“The difference can be so profound,” McDonough says. “Technology is here to stay from a business perspective and, although there are security risks, business owners need to be aware of what’s available and how they can protect themselves.”

According to Mike Weber, Senior Vice President of Commercial Banking at Wisconsin Bank & Trust, his full-service financial institution offers customers a “small, community bank experience, with the resources of a large regional bank behind us.”  In fact, the company’s thirteen Wisconsin locations are part of Heartland Financial, a $5.9 billion holding company based in Dubuque, Iowa. Weber explains: “It gives us the opportunity to provide a full suite of commercial business banking products and services along with mortgage, consumer and investment services.”

Wisconsin Bank & Trust has particular expertise in government guaranteed financing, including Department of the Interior, Small Business Administration, and USDA loans. “We’ve been really successful in using these resources to be creative in providing options for our clients,” Weber says. “Wisconsin Bank & Trust is particularly good at finding ways to utilize the long-term, committed financing that government guaranteed programs offer.”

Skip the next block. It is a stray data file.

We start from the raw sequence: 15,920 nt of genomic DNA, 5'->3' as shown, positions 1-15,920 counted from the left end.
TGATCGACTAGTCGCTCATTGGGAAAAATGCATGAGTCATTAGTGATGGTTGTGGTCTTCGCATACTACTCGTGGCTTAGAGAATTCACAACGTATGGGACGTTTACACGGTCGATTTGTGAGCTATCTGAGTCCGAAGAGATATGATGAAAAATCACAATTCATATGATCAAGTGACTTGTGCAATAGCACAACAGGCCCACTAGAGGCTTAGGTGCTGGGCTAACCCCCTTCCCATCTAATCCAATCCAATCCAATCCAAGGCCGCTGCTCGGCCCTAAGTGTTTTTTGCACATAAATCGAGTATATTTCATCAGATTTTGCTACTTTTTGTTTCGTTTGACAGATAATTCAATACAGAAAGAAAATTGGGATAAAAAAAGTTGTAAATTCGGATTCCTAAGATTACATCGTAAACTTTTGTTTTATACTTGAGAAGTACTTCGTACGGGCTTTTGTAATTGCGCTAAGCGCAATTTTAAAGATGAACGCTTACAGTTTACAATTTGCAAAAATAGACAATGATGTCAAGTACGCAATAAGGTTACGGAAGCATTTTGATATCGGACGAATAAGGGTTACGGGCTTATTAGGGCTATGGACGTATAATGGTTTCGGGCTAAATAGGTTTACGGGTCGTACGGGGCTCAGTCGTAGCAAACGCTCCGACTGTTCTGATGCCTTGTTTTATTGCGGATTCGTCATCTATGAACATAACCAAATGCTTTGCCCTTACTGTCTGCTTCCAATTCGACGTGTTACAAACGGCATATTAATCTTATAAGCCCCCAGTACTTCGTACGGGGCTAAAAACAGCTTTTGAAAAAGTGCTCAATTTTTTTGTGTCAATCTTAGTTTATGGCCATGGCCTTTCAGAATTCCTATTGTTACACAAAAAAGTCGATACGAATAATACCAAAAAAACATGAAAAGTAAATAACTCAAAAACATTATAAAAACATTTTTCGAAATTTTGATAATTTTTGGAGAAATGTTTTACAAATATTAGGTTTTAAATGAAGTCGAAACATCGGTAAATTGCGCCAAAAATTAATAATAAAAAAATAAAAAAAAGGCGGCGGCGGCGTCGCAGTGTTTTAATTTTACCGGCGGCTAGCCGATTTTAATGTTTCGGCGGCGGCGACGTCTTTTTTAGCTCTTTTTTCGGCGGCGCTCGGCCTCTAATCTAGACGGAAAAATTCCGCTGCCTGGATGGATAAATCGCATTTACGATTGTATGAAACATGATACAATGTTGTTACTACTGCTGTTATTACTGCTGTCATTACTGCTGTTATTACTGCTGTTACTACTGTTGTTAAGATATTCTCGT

Another area of expertise for the company is tax credit financing. In the past the bank has helped implement projects using the “Section 42” or Low-Income Housing Tax Credit for affordable housing construction. Wisconsin Bank & Trust also has experience leveraging New Markets Tax Credits, another federally sponsored program that offers tax credits for projects in certain low-income districts.

Finally, the bank is accomplished in using both federal and state Historic Preservation Tax Incentive programs to encourage private-sector investment in the rehabilitation and re-use of historic buildings. As an example, Weber cites the historic “Main Street” buildings that still populate many small towns in Wisconsin. Typically these structures made up the community’s first business district in the late nineteenth century. With help from the bank to apply these tax credits, owners or developers can secure financing to significantly renovate, upgrade or rehabilitate the buildings, while maximizing their use and preserving their historic character.

“Most importantly,” Weber says, “Wisconsin Bank & Trust takes a team approach to relationship management, assembling a group of associates with expertise across several areas, really customizing the team to the client’s specific needs.”